Programs aim to end cycle of violence, turn young lives around

Work with kids, young men to deter from crime

INDIANAPOLIS - With the recent string of shootings in Indianapolis, lesser-known inner-city programs are working with children and young men to deter them from lives of crime and becoming victims of violence.

Hours before Monday’s fatal shooting, children played and celebrated the success of community center summer camps.

Cameron Walker is a product of both the camps and the staff that run them.

“They helped me stay in school and now I’m about to attend college and I thank them. Without them, I wouldn’t have done it,” Walker said.

Many children involved in the camps are at risk of being raised by the streets.

“My daddy ran out on me. I have no place to go. I have no food at the house. I have nobody to be there for me through my life. We get a lot of new stories each day,” said camp member Olivia Phillips.

In a city where the stories each night have been about the latest shootings, the camp is where the seeds are planted to stop the cycle of violence.

“I think we’ve been successful because we leave judgment at the door. It’s not how you come, it’s how you leave,” said Wallace McLaughlin of the Fathers and Families Center.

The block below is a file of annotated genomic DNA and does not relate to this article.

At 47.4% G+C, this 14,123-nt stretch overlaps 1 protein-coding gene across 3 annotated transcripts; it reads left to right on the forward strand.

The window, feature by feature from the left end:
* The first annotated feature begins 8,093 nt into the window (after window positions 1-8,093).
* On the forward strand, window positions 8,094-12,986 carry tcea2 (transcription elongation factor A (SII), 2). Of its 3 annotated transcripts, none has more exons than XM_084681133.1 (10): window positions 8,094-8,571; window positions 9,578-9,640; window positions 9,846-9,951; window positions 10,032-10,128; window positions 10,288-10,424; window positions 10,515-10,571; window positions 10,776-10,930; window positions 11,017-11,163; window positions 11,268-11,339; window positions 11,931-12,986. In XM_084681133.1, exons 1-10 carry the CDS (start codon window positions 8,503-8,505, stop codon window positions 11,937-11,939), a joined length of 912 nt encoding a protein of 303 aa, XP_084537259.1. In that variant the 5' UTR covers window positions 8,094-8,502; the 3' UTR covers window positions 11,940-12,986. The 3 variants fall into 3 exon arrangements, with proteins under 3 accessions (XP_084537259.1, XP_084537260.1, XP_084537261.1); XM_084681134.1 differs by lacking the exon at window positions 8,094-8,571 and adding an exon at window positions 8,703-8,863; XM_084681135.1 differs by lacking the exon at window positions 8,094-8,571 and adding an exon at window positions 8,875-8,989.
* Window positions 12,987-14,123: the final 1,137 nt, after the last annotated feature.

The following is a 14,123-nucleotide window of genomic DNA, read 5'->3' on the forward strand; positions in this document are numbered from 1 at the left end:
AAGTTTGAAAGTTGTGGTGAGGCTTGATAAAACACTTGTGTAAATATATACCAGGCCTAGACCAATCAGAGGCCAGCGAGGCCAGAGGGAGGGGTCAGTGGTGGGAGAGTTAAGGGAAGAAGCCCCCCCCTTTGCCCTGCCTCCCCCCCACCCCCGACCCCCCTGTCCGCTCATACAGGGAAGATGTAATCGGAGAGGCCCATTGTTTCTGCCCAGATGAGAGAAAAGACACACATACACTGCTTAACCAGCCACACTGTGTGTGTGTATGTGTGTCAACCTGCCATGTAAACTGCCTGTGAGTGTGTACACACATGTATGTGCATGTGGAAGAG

After 20 years, the Fathers and Families Center has worked with young fathers up to age 30. Many of which were dropouts, drug dealers or ex-offenders.

They attend six weeks of classes that can lead to a GED, but more importantly, hope for a better life.

“We make a difference one life at a time because it’s generational and if we can intervene, we’re also preventing young men from going back into a life of crime and also modeling that for their sons and daughters,” McLaughlin said.

While Indianapolis’ homicide rate continues to increase, the programs represent the quiet work that is being done to end a cycle of violence that has claimed too many lives.

Follow Chris Proffitt on Twitter: @chrisproffitt

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